This Traitor Belongs in Jail, Not Free in Cuba
Montes spied on her own country for Castro, doing much damage, yet Obama may soon liberate her.
Wall Street Journal
Ana Belén Montes, who is serving a 25-year sentence as part of a 2002 plea deal, was a U.S. Justice Department official with a top-secret security clearance when she was approached by Cuban intelligence agents in 1984. At the time the Cuban regime ran a pervasive spying program against the U.S., as it still does today, though then it often acted in conjunction with the Soviet Union. A devoted sympathizer of radical Latin American regimes, Ms. Montes quickly agreed to spy for Havana, thus beginning a 16-year-long betrayal of the U.S.
Ana Montes in 1997 receives a commendation from then-CIA Director George Tenet. She was later revealed as spy for Cuba.
As prosecutors later showed, Ms. Montes took a secret trip to Cuba to meet with her new spymasters, then sought government positions with greater access to classified information that would be useful to the Castro regime. In 1985 she began working for the Defense Intelligence Agency, which specializes in military intelligence. Ms. Montes quickly rose through DIA ranks, eventually becoming the agency’s leading Cuba analyst. She was granted access to top-secret classified information that she would memorize at work and type up at home, later passing the information to her Cuban handlers.
As I conveyed in a July 12 letter to President Obama, it is difficult to overstate the damage caused by Ms. Montes’s treachery. In May 2012, Michelle Van Cleave, the former head of U.S. counterintelligence who oversaw completion of the damage assessment on Ms. Montes, told Congress that her activities likely “contributed to the death and injury of American and pro-American forces in Latin America,” and that she compromised other, broader intelligence programs.
Nevertheless, press reports indicate that the Obama administration is considering releasing Ms. Montes to the Castro regime as part of a prisoner swap for American fugitives from justice now sheltered in Cuba.
This exchange would be part of the administration’s campaign to normalize ties with Cuba, which has included restoring diplomatic relations, loosening sanctions and removing Cuba from the list of state sponsors of terrorism. Hopes that the Castro regime would reciprocate by granting basic freedoms to the Cuban people and releasing political prisoners have gone unfulfilled.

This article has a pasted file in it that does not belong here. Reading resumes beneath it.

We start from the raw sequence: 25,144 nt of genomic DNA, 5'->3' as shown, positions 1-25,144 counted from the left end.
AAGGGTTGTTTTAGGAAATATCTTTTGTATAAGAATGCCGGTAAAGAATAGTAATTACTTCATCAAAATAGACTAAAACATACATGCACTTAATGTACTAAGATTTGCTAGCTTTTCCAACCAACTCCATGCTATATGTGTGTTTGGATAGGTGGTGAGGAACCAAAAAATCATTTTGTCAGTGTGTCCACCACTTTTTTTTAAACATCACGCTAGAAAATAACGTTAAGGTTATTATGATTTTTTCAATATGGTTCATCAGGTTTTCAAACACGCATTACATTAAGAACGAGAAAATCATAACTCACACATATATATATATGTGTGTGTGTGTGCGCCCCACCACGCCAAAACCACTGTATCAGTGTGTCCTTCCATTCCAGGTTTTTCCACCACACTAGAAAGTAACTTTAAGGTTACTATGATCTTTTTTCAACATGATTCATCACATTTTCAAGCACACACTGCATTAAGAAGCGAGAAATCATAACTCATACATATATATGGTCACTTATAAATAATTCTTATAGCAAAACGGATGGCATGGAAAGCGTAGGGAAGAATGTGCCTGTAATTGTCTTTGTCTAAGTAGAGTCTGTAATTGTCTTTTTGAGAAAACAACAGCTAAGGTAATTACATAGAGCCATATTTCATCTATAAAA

The abundant incentives that President Obama offered to get Iran last year to sign a nuclear deal have already shown how far this administration will go to curry favor with hostile powers. As we saw in 2014 with the trade of five dangerous Taliban prisoners for Army Sgt. Bowe Bergdahl—now arraigned on charges of desertion and misbehavior before the enemy in Afghanistan—this president has odd ideas about what constitutes a beneficial prisoner swap. Even so, releasing Ms. Montes cannot be tolerated.
In the past, the U.S. has deported or traded captured foreign spies, but it is extremely rare to trade American citizens who have betrayed their country. Doing so would be especially egregious in these circumstances. The American government should not pay the Castro regime a bribe, in the form of a released American spy, in hopes of advancing normalization.
Ms. Montes’ release would send a dangerous message that convicted spies may be able to secure a deal through the foreign government that employed them. Potential traitors to this country should know that betraying America will bring harsh penalties, without exception or the potential for a get-out-of-jail-free card.
“Prison is one of the last places I would have ever chosen to be in, but some things in life are worth going to prison for,” an unrepentant Ms. Montes wrote to a relative, the Washington Post reported in 2013. If releasing American traitors from prison is the cost of “normalizing” relations with Cuba, then clearly that price is too high.
Mr. Nunes, a Republican from California, is chairman of the House Intelligence Committee.